|Go 1.3 Released|
|Written by Alex Denham|
|Friday, 20 June 2014|
A major release of Go, Google's fast, statically typed, compiled language that feels like a dynamically typed, interpreted language, is available with better performance and improved tools.
Go, which was originally announced as an experimental language in 2009. is an expressive, concurrent open source programming language developed at Google. It has a C-like syntax with extras, and aims to be concise, clean, and efficient. It compiles quickly to machine code, but still offers the convenience of garbage collection and the power of run-time reflection.
This video is a talk from OSCON 2012 in which Google’s Andrew Gerrand and Rob Pike (one of the original creators of Go) describe how and why Go was developed:
The new version, Go 1.3, comes six months after the last major release and provides better performance, improved tools, and support for running Go in new environments.
Among the highlights of the new release is the ability of Godoc, the Go documentation server, to perform static analysis. You can choose to have analysis results presented in both the source and package documentation views, making it easier to navigate and understand Go programs.
The performance improvements of the Go binaries are thanks to changes to the runtime, with an improved garbage collector, a new "contiguous" goroutine stack management strategy, a faster race detector, and improvements to the regular expression engine.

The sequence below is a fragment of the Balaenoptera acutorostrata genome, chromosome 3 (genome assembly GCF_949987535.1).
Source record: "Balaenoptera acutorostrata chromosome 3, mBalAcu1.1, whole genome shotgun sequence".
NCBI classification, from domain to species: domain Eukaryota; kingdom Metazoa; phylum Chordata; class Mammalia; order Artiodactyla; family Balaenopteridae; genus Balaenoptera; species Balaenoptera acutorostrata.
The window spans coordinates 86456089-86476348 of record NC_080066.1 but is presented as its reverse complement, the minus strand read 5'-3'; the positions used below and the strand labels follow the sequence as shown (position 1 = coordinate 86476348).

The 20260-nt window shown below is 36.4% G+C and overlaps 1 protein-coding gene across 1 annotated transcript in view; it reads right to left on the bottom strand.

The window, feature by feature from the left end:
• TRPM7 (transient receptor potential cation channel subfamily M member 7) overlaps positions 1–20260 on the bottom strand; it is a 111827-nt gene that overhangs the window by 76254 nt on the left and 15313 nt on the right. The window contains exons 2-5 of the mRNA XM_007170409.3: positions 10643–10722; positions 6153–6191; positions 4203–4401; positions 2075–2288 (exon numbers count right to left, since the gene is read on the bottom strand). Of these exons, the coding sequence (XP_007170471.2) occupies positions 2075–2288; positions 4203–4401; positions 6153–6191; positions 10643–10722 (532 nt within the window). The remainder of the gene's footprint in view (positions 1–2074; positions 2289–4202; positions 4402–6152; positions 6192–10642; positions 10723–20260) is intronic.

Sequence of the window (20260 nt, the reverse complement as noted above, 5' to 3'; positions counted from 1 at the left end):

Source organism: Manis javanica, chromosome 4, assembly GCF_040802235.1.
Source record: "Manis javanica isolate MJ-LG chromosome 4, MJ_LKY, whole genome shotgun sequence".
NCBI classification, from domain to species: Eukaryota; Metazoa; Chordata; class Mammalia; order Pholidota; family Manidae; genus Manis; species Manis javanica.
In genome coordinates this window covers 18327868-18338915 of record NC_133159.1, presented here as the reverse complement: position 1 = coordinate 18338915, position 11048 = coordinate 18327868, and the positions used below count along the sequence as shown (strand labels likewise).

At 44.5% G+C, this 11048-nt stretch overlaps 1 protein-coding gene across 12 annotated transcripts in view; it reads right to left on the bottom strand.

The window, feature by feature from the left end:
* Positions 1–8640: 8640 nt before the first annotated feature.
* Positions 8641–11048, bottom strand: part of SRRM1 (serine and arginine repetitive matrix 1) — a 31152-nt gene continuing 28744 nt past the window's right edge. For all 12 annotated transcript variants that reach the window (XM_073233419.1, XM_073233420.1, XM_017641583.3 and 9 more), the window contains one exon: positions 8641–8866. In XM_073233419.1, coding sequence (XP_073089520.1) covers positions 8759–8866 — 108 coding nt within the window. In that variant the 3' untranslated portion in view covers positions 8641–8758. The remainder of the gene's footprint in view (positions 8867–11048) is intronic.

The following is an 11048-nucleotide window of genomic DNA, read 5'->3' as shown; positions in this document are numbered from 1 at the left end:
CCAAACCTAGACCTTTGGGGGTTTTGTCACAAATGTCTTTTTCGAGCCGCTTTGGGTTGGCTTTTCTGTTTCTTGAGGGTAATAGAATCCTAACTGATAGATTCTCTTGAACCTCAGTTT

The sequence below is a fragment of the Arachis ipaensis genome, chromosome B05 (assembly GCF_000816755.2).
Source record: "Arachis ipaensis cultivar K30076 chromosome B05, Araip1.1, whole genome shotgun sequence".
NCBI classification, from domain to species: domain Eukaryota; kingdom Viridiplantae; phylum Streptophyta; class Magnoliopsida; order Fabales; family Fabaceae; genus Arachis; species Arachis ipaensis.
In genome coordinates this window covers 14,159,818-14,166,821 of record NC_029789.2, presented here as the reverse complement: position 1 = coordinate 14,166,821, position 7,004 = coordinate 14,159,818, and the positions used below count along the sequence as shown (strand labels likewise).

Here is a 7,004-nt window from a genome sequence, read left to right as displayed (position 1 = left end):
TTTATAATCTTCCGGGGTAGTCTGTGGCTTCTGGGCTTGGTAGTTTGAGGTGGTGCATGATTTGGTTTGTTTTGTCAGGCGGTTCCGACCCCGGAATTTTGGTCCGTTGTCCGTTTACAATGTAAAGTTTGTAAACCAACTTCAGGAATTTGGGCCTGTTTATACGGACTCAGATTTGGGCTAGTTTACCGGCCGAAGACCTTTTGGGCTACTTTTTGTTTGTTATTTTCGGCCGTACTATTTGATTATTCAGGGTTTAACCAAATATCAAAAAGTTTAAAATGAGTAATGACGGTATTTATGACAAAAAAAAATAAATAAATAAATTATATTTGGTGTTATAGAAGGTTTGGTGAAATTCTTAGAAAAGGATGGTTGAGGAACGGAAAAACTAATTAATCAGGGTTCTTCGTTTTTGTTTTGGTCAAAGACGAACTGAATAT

The Go linker has also been overhauled, and the compilers and linkers have been refactored.
The new version has experimental support for the DragonFly BSD, Plan 9, and Solaris operating systems. Another improvement is support for the Native Client (NaCl) execution sandbox on the 32- and 64-bit Intel architectures. This permits the safe execution of untrusted code, useful in environments such as the Playground.
This narrated screencast provides a Tour of Go 1.3:
When Go marked its fouth birthday last year Mike James wrote:
There is no way of avoiding the fact that Go is a minority language, but this doesn't mean that it can't become a mainstream or even an important niche language.
To see why Mike thinks so highly of Go see his 3-part series A Programmer's Guide To Go.
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|Last Updated ( Tuesday, 15 November 2016 )|